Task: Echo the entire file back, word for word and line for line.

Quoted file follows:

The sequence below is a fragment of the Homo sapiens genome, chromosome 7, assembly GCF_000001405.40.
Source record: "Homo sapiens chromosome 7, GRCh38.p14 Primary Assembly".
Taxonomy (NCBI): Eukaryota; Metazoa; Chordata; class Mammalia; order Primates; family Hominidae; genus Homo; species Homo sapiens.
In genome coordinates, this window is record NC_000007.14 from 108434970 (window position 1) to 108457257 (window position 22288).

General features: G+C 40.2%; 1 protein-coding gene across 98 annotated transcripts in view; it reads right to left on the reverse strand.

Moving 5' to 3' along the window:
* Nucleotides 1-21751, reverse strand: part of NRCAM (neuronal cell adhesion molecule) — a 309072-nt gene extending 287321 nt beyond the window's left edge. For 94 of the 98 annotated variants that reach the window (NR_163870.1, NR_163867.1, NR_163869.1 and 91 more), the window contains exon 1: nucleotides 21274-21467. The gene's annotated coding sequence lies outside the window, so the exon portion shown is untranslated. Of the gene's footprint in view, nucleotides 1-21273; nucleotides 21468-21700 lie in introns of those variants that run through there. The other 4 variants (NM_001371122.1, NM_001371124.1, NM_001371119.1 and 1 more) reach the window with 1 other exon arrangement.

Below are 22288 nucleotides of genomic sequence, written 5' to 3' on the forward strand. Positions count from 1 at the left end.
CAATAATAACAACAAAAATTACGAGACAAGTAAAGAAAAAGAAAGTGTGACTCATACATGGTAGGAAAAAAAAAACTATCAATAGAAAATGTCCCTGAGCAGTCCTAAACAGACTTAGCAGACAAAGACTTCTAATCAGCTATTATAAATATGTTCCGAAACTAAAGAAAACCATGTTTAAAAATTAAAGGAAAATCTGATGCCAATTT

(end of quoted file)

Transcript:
The sequence below is a fragment of the Homo sapiens genome, chromosome 7, assembly GCF_000001405.40.
Source record: "Homo sapiens chromosome 7, GRCh38.p14 Primary Assembly".
Taxonomy (NCBI): Eukaryota; Metazoa; Chordata; class Mammalia; order Primates; family Hominidae; genus Homo; species Homo sapiens.
In genome coordinates, this window is record NC_000007.14 from 108434970 (window position 1) to 108457257 (window position 22288).

General features: G+C 40.2%; 1 protein-coding gene across 98 annotated transcripts in view; it reads right to left on the reverse strand.

Moving 5' to 3' along the window:
* Nucleotides 1-21751, reverse strand: part of NRCAM (neuronal cell adhesion molecule) — a 309072-nt gene extending 287321 nt beyond the window's left edge. For 94 of the 98 annotated variants that reach the window (NR_163870.1, NR_163867.1, NR_163869.1 and 91 more), the window contains exon 1: nucleotides 21274-21467. The gene's annotated coding sequence lies outside the window, so the exon portion shown is untranslated. Of the gene's footprint in view, nucleotides 1-21273; nucleotides 21468-21700 lie in introns of those variants that run through there. The other 4 variants (NM_001371122.1, NM_001371124.1, NM_001371119.1 and 1 more) reach the window with 1 other exon arrangement.

Below are 22288 nucleotides of genomic sequence, written 5' to 3' on the forward strand. Positions count from 1 at the left end.
CAATAATAACAACAAAAATTACGAGACAAGTAAAGAAAAAGAAAGTGTGACTCATACATGGTAGGAAAAAAAAAACTATCAATAGAAAATGTCCCTGAGCAGTCCTAAACAGACTTAGCAGACAAAGACTTCTAATCAGCTATTATAAATATGTTCCGAAACTAAAGAAAACCATGTTTAAAAATTAAAGGAAAATCTGATGCCAATTT